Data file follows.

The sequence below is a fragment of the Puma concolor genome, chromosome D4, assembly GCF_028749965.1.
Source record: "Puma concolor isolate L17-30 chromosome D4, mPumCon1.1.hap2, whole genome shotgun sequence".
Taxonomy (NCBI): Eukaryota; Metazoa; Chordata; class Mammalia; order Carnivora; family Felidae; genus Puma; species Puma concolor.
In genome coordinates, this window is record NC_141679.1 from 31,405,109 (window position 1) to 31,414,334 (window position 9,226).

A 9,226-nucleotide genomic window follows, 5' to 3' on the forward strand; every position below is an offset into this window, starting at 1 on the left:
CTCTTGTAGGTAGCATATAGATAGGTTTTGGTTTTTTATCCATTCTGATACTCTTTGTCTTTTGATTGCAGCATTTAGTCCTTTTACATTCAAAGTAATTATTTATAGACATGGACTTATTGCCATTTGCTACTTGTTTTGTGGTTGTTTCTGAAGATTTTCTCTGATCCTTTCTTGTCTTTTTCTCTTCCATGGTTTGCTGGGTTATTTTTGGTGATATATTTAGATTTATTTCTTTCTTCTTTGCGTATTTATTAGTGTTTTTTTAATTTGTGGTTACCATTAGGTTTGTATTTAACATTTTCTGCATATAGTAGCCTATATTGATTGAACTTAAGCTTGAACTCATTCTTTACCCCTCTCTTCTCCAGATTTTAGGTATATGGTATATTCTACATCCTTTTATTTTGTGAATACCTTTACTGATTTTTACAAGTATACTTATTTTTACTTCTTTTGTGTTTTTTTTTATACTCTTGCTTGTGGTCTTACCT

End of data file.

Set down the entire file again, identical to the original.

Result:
The sequence below is a fragment of the Puma concolor genome, chromosome D4, assembly GCF_028749965.1.
Source record: "Puma concolor isolate L17-30 chromosome D4, mPumCon1.1.hap2, whole genome shotgun sequence".
Taxonomy (NCBI): Eukaryota; Metazoa; Chordata; class Mammalia; order Carnivora; family Felidae; genus Puma; species Puma concolor.
In genome coordinates, this window is record NC_141679.1 from 31,405,109 (window position 1) to 31,414,334 (window position 9,226).

A 9,226-nucleotide genomic window follows, 5' to 3' on the forward strand; every position below is an offset into this window, starting at 1 on the left:
CTCTTGTAGGTAGCATATAGATAGGTTTTGGTTTTTTATCCATTCTGATACTCTTTGTCTTTTGATTGCAGCATTTAGTCCTTTTACATTCAAAGTAATTATTTATAGACATGGACTTATTGCCATTTGCTACTTGTTTTGTGGTTGTTTCTGAAGATTTTCTCTGATCCTTTCTTGTCTTTTTCTCTTCCATGGTTTGCTGGGTTATTTTTGGTGATATATTTAGATTTATTTCTTTCTTCTTTGCGTATTTATTAGTGTTTTTTTAATTTGTGGTTACCATTAGGTTTGTATTTAACATTTTCTGCATATAGTAGCCTATATTGATTGAACTTAAGCTTGAACTCATTCTTTACCCCTCTCTTCTCCAGATTTTAGGTATATGGTATATTCTACATCCTTTTATTTTGTGAATACCTTTACTGATTTTTACAAGTATACTTATTTTTACTTCTTTTGTGTTTTTTTTTATACTCTTGCTTGTGGTCTTACCT